“We tried to think that yes it could have been done and maybe someone discovered it,” Barai said.

During Thursday’s hearing that lasted about 13 hours, Rokita’s office continued a running commentary on its official. Twitter account, with a post that said: “When Bernard talks about the high priority he places on the law and speaks to the public, he does so at the expense of his own patient. It shows where his priorities as an activist rather than a doctor.

Bernard objected to Voight saying his choice to go public with the case led to allegations of misconduct.

“I think if the attorney general, Todd Rokita, hadn’t chosen to make this his political stunt we wouldn’t be here today,” Bernard said.

Lawyers for the attorney general’s office have repeatedly raised questions about whether it is the policy of Bernard’s employer, Indiana University Health, to report suspected child abuse to authorities in the state where the abuse occurred. Abuse follows Indiana law. Officials at IU Health, which is the state’s largest hospital system, confirmed that the Indiana Department of Child Services has never contradicted the hospital’s policy.

The Indiana board – with five doctors and one attorney present appointed or reappointed by Republican Gov. Eric Holcomb – has wide latitude under state law that allows it to issue letters of reprimand or suspend, revoke or place on probation a physician’s license.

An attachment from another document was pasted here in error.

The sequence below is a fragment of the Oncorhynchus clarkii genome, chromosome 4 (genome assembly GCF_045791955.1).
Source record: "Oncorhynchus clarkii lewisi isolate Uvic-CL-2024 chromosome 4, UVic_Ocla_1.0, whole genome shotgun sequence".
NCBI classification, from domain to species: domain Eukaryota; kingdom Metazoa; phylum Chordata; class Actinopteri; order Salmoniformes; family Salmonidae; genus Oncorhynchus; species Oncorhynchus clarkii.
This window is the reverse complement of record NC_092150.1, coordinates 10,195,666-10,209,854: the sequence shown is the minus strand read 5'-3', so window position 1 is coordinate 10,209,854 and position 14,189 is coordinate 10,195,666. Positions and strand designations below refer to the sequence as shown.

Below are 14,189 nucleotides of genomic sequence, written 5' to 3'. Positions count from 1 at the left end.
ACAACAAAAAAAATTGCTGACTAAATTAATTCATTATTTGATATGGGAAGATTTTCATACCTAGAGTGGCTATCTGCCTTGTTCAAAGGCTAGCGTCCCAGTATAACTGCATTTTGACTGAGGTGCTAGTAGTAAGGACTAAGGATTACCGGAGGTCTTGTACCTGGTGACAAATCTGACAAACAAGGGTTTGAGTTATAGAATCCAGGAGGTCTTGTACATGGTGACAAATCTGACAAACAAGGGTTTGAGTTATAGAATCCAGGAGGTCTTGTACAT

Ohio’s law imposing a near-ban on abortion was in effect for about two months, before being struck down as a case against it playing in Indiana The Republican-dominated Legislature approved the statewide abortion ban weeks after the Ohio girl’s case gained attention, but abortion continues to be allowed in the state pending the Indiana Supreme Court. decision on the constitutionality of the ban.

Bernard unsuccessfully tried to block Rokita’s investigation last fall, although an Indianapolis judge wrote that Rokita did “clearly unlawful violations” of state confidentiality laws with his public comments about investigating a doctor before filing a medical licensing complaint against him.